Building Social Capital Equity in STEM Pathways

Social capital—or, simply put, “who we know”—can unlock and open doors to economic and career success for all learners. Unfortunately, slim but troubling data suggests that access to professional networks is inequitable because of systemic barriers within and beyond our school communities that contribute to employment inequities with lasting consequences, especially for students of color and those from low-income backgrounds.

Two-thirds of jobs are never posted, and three-quarters of job seekers find jobs through their personal and professional networks. If an individual does not have a direct or indirect connection to their field of interest, it is difficult for them to hear about, interview, and be hired for available jobs. However, communities can build sustainable solutions to this challenge with committed leadership and an intentional effort to make changes to our education system so that social capital is developed, measured, and valued.

With the generous support of the Siemens Foundation, Education Strategy Group (ESG) is leading a two-year initiative to support five geographically diverse communities in designing and implementing long-term strategies to build, expand, and mobilize the social capital of underrepresented learners, especially those within high school STEM pathways. The following communities and partners have been chosen for this project:

Chattanooga, TN
Public Education Foundation Chattanooga and Hamilton County Schools

With action-oriented district and community plans in place, strong community engagement through a cradle-to-career strategy, and innovative student options for early postsecondary and career engagement, Chattanooga has the strong foundation to embed social capital development into its college and career pathways and ensure its students are “Future Ready.”

Pinellas County, FL
Pinellas Education Foundation and Pinellas County Schools

Because of its commitment to multiple postsecondary pathways, its continuous efforts to expand CTE and work-based learning opportunities to all students, and the work already underway to help students build relationships with employers and mentors, Pinellas County Schools is ready to intentionally and systematically embed social capital development into its career pathways.

San Antonio, TX
SA WORX and San Antonio Independent School District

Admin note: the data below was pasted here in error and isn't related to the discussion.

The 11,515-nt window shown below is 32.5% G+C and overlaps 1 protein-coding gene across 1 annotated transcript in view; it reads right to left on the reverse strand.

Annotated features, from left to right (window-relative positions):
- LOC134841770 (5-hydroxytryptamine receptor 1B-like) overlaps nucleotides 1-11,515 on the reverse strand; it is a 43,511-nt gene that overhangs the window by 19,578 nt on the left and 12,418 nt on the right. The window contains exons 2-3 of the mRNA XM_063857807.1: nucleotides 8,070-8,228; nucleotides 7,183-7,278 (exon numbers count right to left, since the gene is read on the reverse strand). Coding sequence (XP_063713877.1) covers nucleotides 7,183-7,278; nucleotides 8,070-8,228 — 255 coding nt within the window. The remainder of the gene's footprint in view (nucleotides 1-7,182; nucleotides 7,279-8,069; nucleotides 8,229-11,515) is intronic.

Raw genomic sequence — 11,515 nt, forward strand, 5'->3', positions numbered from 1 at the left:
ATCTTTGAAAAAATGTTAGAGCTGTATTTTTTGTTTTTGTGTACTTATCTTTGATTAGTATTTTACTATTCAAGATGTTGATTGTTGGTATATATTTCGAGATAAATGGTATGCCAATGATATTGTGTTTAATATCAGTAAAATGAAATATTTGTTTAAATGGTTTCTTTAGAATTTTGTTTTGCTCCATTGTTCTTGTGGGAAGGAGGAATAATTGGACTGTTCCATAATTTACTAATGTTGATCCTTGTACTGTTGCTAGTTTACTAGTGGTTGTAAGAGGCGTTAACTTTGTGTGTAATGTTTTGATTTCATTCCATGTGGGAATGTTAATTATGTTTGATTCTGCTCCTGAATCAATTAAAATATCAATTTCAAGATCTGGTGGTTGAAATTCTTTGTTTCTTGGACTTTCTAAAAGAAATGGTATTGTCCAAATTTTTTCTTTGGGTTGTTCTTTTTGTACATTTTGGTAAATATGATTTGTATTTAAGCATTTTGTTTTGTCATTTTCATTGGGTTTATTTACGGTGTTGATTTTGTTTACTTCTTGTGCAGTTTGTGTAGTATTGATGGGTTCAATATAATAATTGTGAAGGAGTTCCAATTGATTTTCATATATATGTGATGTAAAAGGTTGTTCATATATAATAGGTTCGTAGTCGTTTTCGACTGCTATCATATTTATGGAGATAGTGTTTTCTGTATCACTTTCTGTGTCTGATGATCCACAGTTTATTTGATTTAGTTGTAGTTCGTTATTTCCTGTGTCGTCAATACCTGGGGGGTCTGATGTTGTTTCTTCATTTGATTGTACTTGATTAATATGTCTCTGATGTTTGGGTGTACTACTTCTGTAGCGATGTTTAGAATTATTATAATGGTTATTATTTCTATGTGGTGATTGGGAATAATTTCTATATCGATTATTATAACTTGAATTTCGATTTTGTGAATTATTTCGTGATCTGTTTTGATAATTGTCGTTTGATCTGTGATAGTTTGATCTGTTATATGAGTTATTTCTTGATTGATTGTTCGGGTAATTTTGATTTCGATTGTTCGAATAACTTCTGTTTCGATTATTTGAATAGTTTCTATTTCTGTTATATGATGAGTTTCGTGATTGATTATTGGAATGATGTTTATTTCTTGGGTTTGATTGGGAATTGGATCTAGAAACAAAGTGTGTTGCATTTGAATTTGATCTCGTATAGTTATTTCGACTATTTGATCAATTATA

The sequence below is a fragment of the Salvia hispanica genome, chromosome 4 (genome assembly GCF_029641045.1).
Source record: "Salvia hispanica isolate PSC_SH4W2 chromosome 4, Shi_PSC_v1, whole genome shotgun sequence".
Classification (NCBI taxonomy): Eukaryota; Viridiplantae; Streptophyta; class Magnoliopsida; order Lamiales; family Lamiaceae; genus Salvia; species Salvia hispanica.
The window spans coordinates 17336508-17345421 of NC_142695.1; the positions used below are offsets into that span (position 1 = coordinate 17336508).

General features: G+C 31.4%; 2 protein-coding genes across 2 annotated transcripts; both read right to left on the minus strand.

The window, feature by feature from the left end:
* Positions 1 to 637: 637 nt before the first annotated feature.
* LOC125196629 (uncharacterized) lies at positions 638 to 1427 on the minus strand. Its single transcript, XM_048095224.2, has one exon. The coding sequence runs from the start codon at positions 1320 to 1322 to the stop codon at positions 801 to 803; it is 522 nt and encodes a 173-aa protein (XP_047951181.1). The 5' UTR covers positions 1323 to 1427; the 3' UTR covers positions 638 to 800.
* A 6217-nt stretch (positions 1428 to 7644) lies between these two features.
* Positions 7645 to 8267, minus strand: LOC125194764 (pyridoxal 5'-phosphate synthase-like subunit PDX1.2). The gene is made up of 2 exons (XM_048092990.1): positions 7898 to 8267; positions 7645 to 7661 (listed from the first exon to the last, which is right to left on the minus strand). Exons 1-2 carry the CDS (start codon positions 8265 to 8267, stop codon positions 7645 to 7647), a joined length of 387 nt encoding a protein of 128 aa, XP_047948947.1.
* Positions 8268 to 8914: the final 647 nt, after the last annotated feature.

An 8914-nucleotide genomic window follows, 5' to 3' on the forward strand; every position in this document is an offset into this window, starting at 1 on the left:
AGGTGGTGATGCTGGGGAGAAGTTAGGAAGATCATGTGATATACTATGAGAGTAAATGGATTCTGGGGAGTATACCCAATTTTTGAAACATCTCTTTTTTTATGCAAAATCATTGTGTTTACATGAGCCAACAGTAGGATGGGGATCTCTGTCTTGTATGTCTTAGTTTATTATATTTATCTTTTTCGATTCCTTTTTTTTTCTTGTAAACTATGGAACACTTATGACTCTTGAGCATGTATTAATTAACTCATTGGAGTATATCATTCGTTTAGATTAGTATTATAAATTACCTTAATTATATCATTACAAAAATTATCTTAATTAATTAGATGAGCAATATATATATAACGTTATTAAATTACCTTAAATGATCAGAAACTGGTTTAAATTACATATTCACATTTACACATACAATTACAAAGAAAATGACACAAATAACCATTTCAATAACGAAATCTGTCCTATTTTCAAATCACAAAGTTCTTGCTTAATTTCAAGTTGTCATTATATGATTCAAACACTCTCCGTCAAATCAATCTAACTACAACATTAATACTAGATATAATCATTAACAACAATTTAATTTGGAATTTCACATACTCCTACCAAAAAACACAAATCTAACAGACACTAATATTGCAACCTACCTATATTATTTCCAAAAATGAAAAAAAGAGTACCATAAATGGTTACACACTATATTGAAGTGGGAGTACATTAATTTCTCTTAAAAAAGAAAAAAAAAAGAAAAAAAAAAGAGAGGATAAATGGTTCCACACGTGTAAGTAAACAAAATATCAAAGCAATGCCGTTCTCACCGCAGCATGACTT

With ambitious college and career readiness goals in place within the district, the community and postsecondary partnerships to support this work, and expanding work-based learning opportunities for students through intermediary organizations, San Antonio has the collaborative environment that will allow social capital development practices to take root and grow.

San Diego, CA
San Diego State University Center for Equity and Postsecondary Attainment and San Diego Unified School District

Bringing a strong foundation laid by a close partnership between the district and San Diego State University, collaborative relationships with workforce organizations and postsecondary institutions, and committed engagement of students and alumni, San Diego will continue to strengthen student college and career pathways for all students, but especially those that have been historically underrepresented.

Tacoma, WA
Foundation for Tacoma Students and Tacoma Public Schools

Tacoma brings a strong collaborative of district, postsecondary, and community partners driving postsecondary and career goals, a state policy context receptive to innovation in college and career pathways, and budding social capital development already in place. The community is poised to elevate the importance of relationship and network building to equitable student success.

For each site, a leadership team made up of representatives from K-12, postsecondary education, employers, and community partners will identify the current social capital baseline for its students, help develop an equity-driven, sustainable plan for network development, and implement that plan in several pilot schools. The plans will embed social capital development systematically into career pathways, aligned advising, and work-based learning opportunities to build a standardized set of supports at each school.

Generally, each team will work toward systematically embedding equitable social capital development by:  

  • Increasing student awareness of high-value STEM careers;
  • Teaching networking skills within career pathways;
  • Providing workplace experiences that include intentionally growing professional relationships and finding occupational fit;
  • Building near-peer mentoring programs to grow relationships that can be leveraged; and
  • Ensuring employer commitment to supporting pathways work

By the end of the initiative, the communities will codify and incorporate social capital development strategies into systems, ensuring they are part of career pathways, work-based learning, and advising. They will work to increase both the networks of underrepresented students, including near-peer mentors, to grow their connections to high-value, entry-level STEM employment and the number of STEM employers providing WBL experiences that open doors to future employment. ESG will support sites in developing long-term plans for sustaining, replicating, and scaling based on key takeaways and lessons from their pilots.